The email on ebrahim.org is currently hosted on pair Networks, a great webhost, but one whose email solutions are lacking in flexibility. I want to move to a solution where I can sync Email/Contacts/Calendar over multiple devices, for a domain with 7 mailboxes.
I’m considering two options:
Pros: Has all the features I’d ever need, excellent support, even for small customers.
Cons: Relatively small quota, and completely out of budget (at least US$13/user/month), email migration into Rackspace is difficult for large datasets.
As Rackspace is out of budget, I didn’t really spend much time looking into it in too much detail.
Google Apps Premier
Pros: Within budget (US$50/user/year), wide ranging feature set.
Cons: Technical support lacking (mainly DIY), doesn’t care about small customers, only compatible with old software, and import into Google Apps is a nightmare scenario due to lack of compatibility of migration tools.
However, there are significant issues which block my migration to Google Apps at the moment, most of which are shocking, given Google’s desire to capture the enterprise messaging/collaboration market.
Let’s make a list of missing features:
- Google Apps Sync does not support Outlook 2010
- Google Apps Migration for Microsoft Outlook does not support Outlook 2010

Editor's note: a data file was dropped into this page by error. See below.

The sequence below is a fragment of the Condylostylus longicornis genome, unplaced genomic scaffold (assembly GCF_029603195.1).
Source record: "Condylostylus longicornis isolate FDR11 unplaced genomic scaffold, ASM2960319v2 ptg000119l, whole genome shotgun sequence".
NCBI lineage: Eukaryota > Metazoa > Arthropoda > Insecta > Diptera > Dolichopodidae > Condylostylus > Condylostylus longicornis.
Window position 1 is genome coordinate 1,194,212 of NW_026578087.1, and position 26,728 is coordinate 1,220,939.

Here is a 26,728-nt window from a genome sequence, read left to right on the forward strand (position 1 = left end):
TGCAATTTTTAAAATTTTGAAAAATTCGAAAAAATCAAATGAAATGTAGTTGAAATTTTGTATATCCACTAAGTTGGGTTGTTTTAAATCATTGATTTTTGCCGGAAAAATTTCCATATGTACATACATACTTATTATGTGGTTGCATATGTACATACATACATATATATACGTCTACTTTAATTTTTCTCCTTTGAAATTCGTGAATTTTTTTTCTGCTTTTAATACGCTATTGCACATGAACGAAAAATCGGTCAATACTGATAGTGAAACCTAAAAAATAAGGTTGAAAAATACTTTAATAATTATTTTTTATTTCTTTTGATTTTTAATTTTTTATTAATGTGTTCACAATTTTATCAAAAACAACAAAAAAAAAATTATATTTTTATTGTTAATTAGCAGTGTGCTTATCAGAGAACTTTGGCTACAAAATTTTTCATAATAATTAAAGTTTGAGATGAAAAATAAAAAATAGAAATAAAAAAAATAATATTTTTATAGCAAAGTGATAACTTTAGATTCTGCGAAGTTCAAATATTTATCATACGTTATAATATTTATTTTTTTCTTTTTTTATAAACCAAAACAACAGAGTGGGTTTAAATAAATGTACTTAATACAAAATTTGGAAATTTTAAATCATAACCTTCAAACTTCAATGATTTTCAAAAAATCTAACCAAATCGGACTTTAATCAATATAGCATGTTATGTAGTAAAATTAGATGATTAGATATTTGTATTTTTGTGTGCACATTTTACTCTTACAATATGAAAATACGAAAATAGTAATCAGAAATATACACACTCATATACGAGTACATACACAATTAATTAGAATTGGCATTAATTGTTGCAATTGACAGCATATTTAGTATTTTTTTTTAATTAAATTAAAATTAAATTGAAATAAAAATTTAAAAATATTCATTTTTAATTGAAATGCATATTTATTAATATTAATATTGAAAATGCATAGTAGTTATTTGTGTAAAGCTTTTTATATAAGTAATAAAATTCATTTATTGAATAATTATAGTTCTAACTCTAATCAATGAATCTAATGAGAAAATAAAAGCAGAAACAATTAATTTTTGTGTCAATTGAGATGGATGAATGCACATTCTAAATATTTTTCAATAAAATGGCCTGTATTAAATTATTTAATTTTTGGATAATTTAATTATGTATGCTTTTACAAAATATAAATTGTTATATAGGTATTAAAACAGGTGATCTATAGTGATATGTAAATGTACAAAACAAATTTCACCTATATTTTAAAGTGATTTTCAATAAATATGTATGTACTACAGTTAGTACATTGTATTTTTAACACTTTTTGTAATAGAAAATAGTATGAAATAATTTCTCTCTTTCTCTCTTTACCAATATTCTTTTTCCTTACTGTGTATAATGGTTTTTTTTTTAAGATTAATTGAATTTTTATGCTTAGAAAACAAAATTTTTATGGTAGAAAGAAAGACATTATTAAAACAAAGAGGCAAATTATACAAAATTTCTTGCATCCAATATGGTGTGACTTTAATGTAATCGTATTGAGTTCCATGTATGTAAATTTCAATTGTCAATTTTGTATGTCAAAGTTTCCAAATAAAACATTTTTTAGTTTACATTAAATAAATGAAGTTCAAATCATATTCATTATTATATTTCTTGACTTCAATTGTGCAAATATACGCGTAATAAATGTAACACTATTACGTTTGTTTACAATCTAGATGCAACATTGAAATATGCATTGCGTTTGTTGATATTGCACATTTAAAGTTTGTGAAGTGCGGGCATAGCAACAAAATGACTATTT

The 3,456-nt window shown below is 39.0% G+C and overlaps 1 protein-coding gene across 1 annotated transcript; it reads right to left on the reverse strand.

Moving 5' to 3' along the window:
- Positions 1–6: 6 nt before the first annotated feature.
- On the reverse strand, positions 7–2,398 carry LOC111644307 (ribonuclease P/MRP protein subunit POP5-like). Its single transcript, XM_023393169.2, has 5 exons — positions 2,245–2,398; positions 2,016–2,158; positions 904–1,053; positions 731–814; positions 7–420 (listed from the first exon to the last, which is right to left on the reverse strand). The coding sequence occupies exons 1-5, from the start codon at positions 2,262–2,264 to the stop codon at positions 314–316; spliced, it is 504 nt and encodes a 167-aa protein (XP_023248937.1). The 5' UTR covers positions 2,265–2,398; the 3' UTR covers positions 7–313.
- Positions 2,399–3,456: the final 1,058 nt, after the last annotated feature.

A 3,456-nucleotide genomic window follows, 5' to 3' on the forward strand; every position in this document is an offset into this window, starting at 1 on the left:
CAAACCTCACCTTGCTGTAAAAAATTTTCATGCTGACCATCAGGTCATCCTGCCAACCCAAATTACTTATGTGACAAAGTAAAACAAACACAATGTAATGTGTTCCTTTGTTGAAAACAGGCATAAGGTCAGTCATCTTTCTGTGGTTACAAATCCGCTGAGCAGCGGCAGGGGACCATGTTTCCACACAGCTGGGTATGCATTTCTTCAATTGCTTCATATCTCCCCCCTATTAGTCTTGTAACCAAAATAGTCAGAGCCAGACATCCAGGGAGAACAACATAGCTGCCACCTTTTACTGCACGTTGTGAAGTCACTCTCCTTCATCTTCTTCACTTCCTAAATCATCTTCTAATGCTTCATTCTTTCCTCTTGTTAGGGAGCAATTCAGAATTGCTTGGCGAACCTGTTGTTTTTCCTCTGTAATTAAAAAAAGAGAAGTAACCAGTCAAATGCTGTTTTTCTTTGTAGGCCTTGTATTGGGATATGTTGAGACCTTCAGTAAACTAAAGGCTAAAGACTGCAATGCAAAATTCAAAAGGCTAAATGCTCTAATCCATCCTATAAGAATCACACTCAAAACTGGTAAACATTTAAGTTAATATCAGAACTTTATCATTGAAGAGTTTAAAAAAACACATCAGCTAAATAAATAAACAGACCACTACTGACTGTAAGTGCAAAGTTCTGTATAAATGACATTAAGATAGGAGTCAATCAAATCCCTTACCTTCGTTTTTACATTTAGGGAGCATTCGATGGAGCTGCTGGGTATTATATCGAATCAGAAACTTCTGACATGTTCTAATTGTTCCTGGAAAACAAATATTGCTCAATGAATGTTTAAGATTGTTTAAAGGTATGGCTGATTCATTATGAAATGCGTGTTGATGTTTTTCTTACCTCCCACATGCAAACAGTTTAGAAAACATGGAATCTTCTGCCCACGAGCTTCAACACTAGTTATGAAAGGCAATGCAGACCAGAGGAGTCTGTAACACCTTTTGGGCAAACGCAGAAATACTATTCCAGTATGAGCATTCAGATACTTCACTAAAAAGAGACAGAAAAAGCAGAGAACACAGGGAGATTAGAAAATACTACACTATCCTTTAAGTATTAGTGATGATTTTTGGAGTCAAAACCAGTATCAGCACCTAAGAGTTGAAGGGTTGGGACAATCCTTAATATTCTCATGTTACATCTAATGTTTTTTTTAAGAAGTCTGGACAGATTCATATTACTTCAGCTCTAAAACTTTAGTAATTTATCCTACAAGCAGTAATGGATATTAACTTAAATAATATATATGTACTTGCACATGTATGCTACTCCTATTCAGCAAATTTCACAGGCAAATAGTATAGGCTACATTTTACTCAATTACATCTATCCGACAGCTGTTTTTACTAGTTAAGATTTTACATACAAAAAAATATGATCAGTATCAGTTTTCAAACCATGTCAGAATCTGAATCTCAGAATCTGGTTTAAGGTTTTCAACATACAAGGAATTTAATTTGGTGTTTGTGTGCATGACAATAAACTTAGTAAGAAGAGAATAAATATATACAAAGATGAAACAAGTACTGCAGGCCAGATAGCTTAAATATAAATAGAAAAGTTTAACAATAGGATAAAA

- Google Apps Migration for Microsoft Outlook does not support Windows 7
- There is no supported way to import a mbox format mailbox into Google Apps (there is a workaround where you can use third-party software to import the mbox into Outlook, and then use the Google Apps Migration for Microsoft Outlook, but then the Google migration tool doesn’t support Windows 7 or Outlook 2010, so you’re back to square one)
Sales of Windows 7 began in October 2009, and Office 2010 was made available to volume licensing customers in April 2010. When everybody else already supports Windows 7/Outlook 2010, Google lags far behind and lose all credibility when they claim they are the best solution for enterprise customers.
Enterprise customers rely on predictability, but yet, when asked for a timeline for when the above configurations will be supported, Google replied “we do not have a release date as yet”.
I’m ready to spend money with Google, if only they’d deliver support for modern software. A year in the software world is an eternity, and for Google to not support Windows 7 is akin to a wannabe top-tier airport telling pilots to land using VFR because they’ve not installed an ILS yet.